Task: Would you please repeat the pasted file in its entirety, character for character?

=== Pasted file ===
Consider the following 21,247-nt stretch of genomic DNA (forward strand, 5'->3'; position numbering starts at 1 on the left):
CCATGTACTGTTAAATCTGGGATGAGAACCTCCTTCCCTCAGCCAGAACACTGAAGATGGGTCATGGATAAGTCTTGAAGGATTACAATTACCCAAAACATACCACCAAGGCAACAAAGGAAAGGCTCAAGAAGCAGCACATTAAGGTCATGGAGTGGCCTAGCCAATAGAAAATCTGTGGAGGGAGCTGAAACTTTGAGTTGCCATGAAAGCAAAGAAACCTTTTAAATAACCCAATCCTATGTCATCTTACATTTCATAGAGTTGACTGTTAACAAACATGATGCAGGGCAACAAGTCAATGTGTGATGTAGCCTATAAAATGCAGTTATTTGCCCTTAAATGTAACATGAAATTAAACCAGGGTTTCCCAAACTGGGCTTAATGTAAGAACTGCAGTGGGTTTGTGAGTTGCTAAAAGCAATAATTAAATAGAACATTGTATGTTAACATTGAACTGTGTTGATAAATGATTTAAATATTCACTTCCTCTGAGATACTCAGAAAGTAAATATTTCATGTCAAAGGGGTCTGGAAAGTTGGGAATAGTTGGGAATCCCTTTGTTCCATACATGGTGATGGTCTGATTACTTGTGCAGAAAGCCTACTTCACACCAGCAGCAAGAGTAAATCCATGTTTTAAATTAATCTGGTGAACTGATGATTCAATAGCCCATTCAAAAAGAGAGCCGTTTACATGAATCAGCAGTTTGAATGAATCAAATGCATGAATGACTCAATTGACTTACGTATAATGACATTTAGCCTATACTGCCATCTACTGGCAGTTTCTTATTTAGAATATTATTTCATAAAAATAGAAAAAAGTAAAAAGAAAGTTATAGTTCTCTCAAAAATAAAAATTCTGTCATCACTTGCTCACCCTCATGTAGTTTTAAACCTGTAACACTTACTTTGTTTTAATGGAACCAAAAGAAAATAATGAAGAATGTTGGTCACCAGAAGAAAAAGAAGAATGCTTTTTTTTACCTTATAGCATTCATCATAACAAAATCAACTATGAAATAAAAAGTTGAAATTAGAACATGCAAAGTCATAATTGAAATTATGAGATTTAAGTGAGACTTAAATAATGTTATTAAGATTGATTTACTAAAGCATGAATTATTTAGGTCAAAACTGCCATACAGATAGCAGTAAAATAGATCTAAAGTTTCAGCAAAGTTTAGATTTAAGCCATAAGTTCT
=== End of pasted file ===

Consider the following 21,247-nt stretch of genomic DNA (forward strand, 5'->3'; position numbering starts at 1 on the left):
CCATGTACTGTTAAATCTGGGATGAGAACCTCCTTCCCTCAGCCAGAACACTGAAGATGGGTCATGGATAAGTCTTGAAGGATTACAATTACCCAAAACATACCACCAAGGCAACAAAGGAAAGGCTCAAGAAGCAGCACATTAAGGTCATGGAGTGGCCTAGCCAATAGAAAATCTGTGGAGGGAGCTGAAACTTTGAGTTGCCATGAAAGCAAAGAAACCTTTTAAATAACCCAATCCTATGTCATCTTACATTTCATAGAGTTGACTGTTAACAAACATGATGCAGGGCAACAAGTCAATGTGTGATGTAGCCTATAAAATGCAGTTATTTGCCCTTAAATGTAACATGAAATTAAACCAGGGTTTCCCAAACTGGGCTTAATGTAAGAACTGCAGTGGGTTTGTGAGTTGCTAAAAGCAATAATTAAATAGAACATTGTATGTTAACATTGAACTGTGTTGATAAATGATTTAAATATTCACTTCCTCTGAGATACTCAGAAAGTAAATATTTCATGTCAAAGGGGTCTGGAAAGTTGGGAATAGTTGGGAATCCCTTTGTTCCATACATGGTGATGGTCTGATTACTTGTGCAGAAAGCCTACTTCACACCAGCAGCAAGAGTAAATCCATGTTTTAAATTAATCTGGTGAACTGATGATTCAATAGCCCATTCAAAAAGAGAGCCGTTTACATGAATCAGCAGTTTGAATGAATCAAATGCATGAATGACTCAATTGACTTACGTATAATGACATTTAGCCTATACTGCCATCTACTGGCAGTTTCTTATTTAGAATATTATTTCATAAAAATAGAAAAAAGTAAAAAGAAAGTTATAGTTCTCTCAAAAATAAAAATTCTGTCATCACTTGCTCACCCTCATGTAGTTTTAAACCTGTAACACTTACTTTGTTTTAATGGAACCAAAAGAAAATAATGAAGAATGTTGGTCACCAGAAGAAAAAGAAGAATGCTTTTTTTTACCTTATAGCATTCATCATAACAAAATCAACTATGAAATAAAAAGTTGAAATTAGAACATGCAAAGTCATAATTGAAATTATGAGATTTAAGTGAGACTTAAATAATGTTATTAAGATTGATTTACTAAAGCATGAATTATTTAGGTCAAAACTGCCATACAGATAGCAGTAAAATAGATCTAAAGTTTCAGCAAAGTTTAGATTTAAGCCATAAGTTCT